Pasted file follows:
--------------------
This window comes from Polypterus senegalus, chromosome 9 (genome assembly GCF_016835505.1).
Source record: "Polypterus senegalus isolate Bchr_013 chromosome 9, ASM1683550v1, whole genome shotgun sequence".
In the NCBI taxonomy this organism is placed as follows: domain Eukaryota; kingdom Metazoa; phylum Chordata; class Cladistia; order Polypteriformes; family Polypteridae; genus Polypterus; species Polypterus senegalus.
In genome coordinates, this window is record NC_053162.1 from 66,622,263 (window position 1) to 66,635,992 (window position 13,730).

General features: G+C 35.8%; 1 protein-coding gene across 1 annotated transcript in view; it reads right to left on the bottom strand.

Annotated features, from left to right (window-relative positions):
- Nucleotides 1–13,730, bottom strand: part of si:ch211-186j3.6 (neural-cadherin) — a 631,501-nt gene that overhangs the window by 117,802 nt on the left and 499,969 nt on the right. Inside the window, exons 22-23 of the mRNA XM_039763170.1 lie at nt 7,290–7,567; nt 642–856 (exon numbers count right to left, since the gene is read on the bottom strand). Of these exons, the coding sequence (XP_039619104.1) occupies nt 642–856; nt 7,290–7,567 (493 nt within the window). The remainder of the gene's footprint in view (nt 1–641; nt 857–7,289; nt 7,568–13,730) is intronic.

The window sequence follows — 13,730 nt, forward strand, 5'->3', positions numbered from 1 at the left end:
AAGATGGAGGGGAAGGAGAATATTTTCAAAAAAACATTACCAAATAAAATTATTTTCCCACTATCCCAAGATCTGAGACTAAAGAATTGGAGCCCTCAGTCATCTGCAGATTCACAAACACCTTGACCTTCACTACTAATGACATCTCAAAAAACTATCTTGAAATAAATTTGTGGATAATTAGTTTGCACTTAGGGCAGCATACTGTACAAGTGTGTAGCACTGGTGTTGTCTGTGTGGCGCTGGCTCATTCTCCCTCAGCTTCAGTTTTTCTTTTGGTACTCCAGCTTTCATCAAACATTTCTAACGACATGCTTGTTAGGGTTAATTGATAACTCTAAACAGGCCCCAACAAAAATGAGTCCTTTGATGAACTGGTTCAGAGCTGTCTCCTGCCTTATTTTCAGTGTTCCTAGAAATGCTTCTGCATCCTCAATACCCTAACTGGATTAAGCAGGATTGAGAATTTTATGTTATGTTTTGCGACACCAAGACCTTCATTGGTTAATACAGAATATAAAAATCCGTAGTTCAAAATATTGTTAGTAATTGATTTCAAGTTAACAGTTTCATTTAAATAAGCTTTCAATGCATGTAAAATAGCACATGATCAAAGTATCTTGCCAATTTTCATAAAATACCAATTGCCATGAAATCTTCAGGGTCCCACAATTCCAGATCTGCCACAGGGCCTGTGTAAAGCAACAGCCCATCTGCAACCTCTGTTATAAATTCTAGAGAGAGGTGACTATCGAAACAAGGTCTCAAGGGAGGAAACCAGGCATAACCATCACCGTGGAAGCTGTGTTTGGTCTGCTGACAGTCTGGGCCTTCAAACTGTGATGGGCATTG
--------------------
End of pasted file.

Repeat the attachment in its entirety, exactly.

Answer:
This window comes from Polypterus senegalus, chromosome 9 (genome assembly GCF_016835505.1).
Source record: "Polypterus senegalus isolate Bchr_013 chromosome 9, ASM1683550v1, whole genome shotgun sequence".
In the NCBI taxonomy this organism is placed as follows: domain Eukaryota; kingdom Metazoa; phylum Chordata; class Cladistia; order Polypteriformes; family Polypteridae; genus Polypterus; species Polypterus senegalus.
In genome coordinates, this window is record NC_053162.1 from 66,622,263 (window position 1) to 66,635,992 (window position 13,730).

General features: G+C 35.8%; 1 protein-coding gene across 1 annotated transcript in view; it reads right to left on the bottom strand.

Annotated features, from left to right (window-relative positions):
- Nucleotides 1–13,730, bottom strand: part of si:ch211-186j3.6 (neural-cadherin) — a 631,501-nt gene that overhangs the window by 117,802 nt on the left and 499,969 nt on the right. Inside the window, exons 22-23 of the mRNA XM_039763170.1 lie at nt 7,290–7,567; nt 642–856 (exon numbers count right to left, since the gene is read on the bottom strand). Of these exons, the coding sequence (XP_039619104.1) occupies nt 642–856; nt 7,290–7,567 (493 nt within the window). The remainder of the gene's footprint in view (nt 1–641; nt 857–7,289; nt 7,568–13,730) is intronic.

The window sequence follows — 13,730 nt, forward strand, 5'->3', positions numbered from 1 at the left end:
AAGATGGAGGGGAAGGAGAATATTTTCAAAAAAACATTACCAAATAAAATTATTTTCCCACTATCCCAAGATCTGAGACTAAAGAATTGGAGCCCTCAGTCATCTGCAGATTCACAAACACCTTGACCTTCACTACTAATGACATCTCAAAAAACTATCTTGAAATAAATTTGTGGATAATTAGTTTGCACTTAGGGCAGCATACTGTACAAGTGTGTAGCACTGGTGTTGTCTGTGTGGCGCTGGCTCATTCTCCCTCAGCTTCAGTTTTTCTTTTGGTACTCCAGCTTTCATCAAACATTTCTAACGACATGCTTGTTAGGGTTAATTGATAACTCTAAACAGGCCCCAACAAAAATGAGTCCTTTGATGAACTGGTTCAGAGCTGTCTCCTGCCTTATTTTCAGTGTTCCTAGAAATGCTTCTGCATCCTCAATACCCTAACTGGATTAAGCAGGATTGAGAATTTTATGTTATGTTTTGCGACACCAAGACCTTCATTGGTTAATACAGAATATAAAAATCCGTAGTTCAAAATATTGTTAGTAATTGATTTCAAGTTAACAGTTTCATTTAAATAAGCTTTCAATGCATGTAAAATAGCACATGATCAAAGTATCTTGCCAATTTTCATAAAATACCAATTGCCATGAAATCTTCAGGGTCCCACAATTCCAGATCTGCCACAGGGCCTGTGTAAAGCAACAGCCCATCTGCAACCTCTGTTATAAATTCTAGAGAGAGGTGACTATCGAAACAAGGTCTCAAGGGAGGAAACCAGGCATAACCATCACCGTGGAAGCTGTGTTTGGTCTGCTGACAGTCTGGGCCTTCAAACTGTGATGGGCATTG